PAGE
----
I’m really quite satisfied with the balanced routine Elder Moon and I have set up and I feel as though we haven’t had to ignore any responsibility being a normal missionary and the finance clerk. I am happy, healthy, and learning so much. It’s a great time to be alive!
Elder Ericksen
Other tidbits:
  • Today was a great P-day. We are all kind of broke so we basically just worked out a plan to go hike a hill and then we played a game called "Rocky Mountain Cricket." I’m not sure if it’s a real thing or if it’s just made up but I had an awesome time! Personally, I am really enjoying having p-day on Saturday and being with such awesome missionaries here in the office. 
  • Other than that, life moves on. I’m in-charge of quite a bit and I get calls at weird times throughout the day from people with questions. Yesterday I organized a huge lunch in Otavalo and another in Quito because a general authority is coming to the mission and we want them to eat well. Logistics is kind of hard, haha. The missionaries seem to be happy because we are getting them their money on time. That has been fun. I have lots of ideas and its great talking to President and hearing his input. I know I’ve talked about this a lot, but I really respect him.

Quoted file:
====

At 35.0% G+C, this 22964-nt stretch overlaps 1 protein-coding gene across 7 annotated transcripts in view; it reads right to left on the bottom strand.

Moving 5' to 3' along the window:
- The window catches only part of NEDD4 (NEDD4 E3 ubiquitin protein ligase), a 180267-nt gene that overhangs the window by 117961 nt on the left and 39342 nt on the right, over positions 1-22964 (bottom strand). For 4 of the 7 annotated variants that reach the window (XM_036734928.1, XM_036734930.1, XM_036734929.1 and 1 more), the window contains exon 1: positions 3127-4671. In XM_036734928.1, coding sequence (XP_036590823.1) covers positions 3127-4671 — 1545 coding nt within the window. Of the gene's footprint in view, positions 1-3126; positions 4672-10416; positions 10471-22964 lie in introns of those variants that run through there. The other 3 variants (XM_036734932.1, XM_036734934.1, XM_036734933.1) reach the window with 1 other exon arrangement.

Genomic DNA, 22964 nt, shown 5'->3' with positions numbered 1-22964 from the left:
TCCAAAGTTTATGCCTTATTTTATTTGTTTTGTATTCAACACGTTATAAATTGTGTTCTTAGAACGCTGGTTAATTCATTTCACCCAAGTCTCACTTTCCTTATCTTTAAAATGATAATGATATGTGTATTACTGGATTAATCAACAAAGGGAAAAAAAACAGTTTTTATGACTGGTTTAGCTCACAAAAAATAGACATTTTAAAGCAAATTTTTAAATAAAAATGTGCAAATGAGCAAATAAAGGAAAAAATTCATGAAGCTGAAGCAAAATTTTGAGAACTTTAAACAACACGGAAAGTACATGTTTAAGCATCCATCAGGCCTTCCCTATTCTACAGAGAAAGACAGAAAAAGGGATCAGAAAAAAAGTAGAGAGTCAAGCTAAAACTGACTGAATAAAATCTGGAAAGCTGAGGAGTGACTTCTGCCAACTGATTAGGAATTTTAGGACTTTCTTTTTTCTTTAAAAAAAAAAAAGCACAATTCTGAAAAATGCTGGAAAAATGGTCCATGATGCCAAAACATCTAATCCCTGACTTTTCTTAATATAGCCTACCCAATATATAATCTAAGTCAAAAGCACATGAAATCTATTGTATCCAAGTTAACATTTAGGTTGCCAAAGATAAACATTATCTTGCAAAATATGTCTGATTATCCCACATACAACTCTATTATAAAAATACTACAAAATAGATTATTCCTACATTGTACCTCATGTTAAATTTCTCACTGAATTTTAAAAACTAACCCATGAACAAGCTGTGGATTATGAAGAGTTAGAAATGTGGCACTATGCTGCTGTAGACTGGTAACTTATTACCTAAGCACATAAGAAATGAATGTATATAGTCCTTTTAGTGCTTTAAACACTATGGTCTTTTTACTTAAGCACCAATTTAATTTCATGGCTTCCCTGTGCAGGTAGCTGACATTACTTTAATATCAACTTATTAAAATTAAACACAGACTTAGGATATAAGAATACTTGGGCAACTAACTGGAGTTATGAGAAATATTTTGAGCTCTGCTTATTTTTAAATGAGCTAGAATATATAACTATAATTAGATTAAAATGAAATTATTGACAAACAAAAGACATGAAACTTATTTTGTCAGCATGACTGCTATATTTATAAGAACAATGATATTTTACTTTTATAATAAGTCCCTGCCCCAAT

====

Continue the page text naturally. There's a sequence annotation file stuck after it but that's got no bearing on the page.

• On Tuesday Elder Moon forgot a password for a bank website and so we called and talked to some people from Bank of America in Tennessee. So that was odd, haha. I don’t know why, but when I was saying goodbye I said something like: "Have a great day and, if you can, eat some peecaan pie." I felt so dumb; it just slipped out. I was just trying to be funny. 
  • Aside from being Financiero, I’m also a missionary and we are working really well in our area. We are teaching this Venezuelan man who knows the Bible better than anyone I’ve met, its crazy. We were talking about the Plan of Salvation and a question came up about where we came from before being born on Earth. I start turn pages to go to Jeremías 1:5 and before I could get there he quoted the scripture and left me pretty open-mouthed. The mission is cool. In other news, we had a lesson with a former communist from Cuba. Talk about an interesting conversation.
  • Elder Chavariaga would love a tie from the USA. I don’t know if that would be possible but likes colorful and covets everyday that flowery one you sent me.